Anyone who wouldn’t want a painting by James Siena hanging over the sofa must be nuts. Then again, anyone who’d want more than one Siena over the sofa should have his head examined. Mr. Siena’s pictures—with their jewel-like colors, clean surfaces and zooming, meticulous patterning—are undoubtedly beautiful. But their beauty is qualified by the narrow scope of his vision. An exhibition of the paintings, as well as a sampling of gouache works on paper, is on display at PaceWildenstein’s Chelsea branch.
To get a handle on the limitations of the work, first do some window-shopping. Pick a single Siena picture that will suit your apartment’s décor. Shouldn’t be too hard. Scale isn’t an issue: The wobbly, maze-like abstractions are modest in size and would fit snugly into almost any New York City home. Color, likewise, poses no problem: The palette is various, yet even in character. Mr. Siena tempers strong, sharp or sour tones with intricate compositions and careful attention to the medium itself: hard and glossy enamel paint. The paintings are forthright and intense, but they feel cozy within the bounds of their crafting. They don’t aggressively solicit our engagement.
Now try to ascertain if one of Mr. Siena’s paintings is better than another. This won’t be as easy—largely because it’s beside the point. A staggering range of pictorial influence doesn’t translate into a staggering range of effect. (The arts of Africa, Islam, Native American cultures, Paul Klee and the folk painter holed up in a warren down South are all seamlessly accounted for in Mr. Siena’s style.) The work is maddeningly consistent, with no breadth or sense of possibility. Each time Mr. Siena sits down to make a picture, he paints himself into a corner. It’s an attractive corner, but it’s the same corner as last time, and the time before that.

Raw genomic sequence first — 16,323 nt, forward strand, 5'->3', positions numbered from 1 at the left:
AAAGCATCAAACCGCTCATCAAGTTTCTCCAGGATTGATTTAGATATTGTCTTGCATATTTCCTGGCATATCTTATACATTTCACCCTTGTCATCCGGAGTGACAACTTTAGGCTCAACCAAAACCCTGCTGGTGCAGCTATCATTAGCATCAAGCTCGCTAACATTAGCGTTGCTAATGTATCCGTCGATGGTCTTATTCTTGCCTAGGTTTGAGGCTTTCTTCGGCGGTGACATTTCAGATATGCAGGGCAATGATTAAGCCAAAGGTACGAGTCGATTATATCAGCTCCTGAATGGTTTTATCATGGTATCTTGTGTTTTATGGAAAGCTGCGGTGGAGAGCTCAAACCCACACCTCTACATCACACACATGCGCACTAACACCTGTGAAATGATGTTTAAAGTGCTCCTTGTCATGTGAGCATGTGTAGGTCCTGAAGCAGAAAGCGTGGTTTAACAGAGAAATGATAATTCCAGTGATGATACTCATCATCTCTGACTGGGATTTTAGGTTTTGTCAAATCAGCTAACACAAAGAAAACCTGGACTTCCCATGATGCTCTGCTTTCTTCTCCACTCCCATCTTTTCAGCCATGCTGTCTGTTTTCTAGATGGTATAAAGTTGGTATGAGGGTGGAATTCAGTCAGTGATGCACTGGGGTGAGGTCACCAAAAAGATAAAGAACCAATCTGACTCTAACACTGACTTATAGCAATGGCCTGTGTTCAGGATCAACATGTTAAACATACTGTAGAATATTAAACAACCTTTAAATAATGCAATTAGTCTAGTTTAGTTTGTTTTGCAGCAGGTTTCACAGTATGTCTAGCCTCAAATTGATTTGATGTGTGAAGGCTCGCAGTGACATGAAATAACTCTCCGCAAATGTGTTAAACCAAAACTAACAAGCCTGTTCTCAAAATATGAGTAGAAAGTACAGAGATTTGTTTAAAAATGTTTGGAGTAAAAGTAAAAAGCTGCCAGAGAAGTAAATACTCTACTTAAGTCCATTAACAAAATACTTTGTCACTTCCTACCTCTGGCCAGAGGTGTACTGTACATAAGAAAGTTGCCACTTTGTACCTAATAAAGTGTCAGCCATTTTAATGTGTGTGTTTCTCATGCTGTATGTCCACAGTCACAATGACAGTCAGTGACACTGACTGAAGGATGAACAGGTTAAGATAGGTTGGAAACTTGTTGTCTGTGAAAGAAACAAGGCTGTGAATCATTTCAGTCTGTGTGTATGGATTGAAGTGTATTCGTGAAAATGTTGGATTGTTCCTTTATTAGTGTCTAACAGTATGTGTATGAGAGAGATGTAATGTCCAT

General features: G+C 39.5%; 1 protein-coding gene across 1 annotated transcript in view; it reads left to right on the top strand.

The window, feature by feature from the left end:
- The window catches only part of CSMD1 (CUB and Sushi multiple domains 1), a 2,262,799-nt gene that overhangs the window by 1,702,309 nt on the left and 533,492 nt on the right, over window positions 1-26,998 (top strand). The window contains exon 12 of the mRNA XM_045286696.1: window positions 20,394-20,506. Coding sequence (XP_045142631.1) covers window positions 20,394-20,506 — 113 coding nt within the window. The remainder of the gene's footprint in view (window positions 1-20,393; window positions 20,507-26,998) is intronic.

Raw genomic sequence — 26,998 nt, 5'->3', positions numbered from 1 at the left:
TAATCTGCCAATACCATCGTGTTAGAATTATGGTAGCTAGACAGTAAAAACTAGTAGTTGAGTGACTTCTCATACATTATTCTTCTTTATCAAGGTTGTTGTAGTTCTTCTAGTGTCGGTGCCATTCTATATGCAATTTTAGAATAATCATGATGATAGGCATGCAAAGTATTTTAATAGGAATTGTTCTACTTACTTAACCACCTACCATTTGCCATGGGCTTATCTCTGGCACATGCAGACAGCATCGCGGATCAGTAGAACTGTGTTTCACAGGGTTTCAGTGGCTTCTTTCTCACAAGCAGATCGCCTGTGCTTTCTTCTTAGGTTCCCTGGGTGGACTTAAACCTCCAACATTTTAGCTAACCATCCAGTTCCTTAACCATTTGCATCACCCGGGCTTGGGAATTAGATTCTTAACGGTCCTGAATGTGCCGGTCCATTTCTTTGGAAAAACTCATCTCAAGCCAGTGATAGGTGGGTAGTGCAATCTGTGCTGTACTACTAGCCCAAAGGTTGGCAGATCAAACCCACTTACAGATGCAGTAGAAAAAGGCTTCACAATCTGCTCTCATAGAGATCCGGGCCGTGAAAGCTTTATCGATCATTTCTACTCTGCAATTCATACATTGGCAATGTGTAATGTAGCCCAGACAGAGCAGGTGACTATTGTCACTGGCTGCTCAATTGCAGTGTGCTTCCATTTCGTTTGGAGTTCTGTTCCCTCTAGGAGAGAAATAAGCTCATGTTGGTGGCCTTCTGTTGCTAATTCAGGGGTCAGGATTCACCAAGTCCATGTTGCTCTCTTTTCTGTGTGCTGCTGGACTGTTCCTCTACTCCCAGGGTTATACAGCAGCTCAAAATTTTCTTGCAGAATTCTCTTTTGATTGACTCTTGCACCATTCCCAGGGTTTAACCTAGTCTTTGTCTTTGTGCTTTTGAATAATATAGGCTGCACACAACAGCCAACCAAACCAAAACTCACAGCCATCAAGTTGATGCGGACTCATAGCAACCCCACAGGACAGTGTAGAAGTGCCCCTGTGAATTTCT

But this is the first time I’ve felt compelled to wonder about Mr. Siena’s motives. His signature amalgam of Outsider Art and Minimalism—in other words, obsession and inertia—is beginning to feel less like an artistic imperative than a savvy career move. There are worse ways to get your foot in the art world’s door than mixing and matching genres all but guaranteed to make a return on one’s investment. The marketplace moves in mysterious ways; artists move in ways that are often less than divine. We should be grateful that Mr. Siena’s commodities are as fetching as they are.
James Siena: New Paintings and Gouaches is at PaceWildenstein, 534 West 25th Street, until Jan. 28, 2006.
You don’t have to be an expert in botany to take pleasure in the paintings of Maryam Amiryani, on display at the George Billis Gallery. Though a checklist specifies the subject of each of the small canvases, accuracy isn’t the issue. Nature is an impetus, not an arbiter here. Sinuous, decorative form and strong, sparkling color drive the work. Surface, too: Ms. Amiryani abrades the pictures between successive layers of oil paint, creating textures that recall (for the artist) Iranian textiles and (for the critic) Roman wall paintings.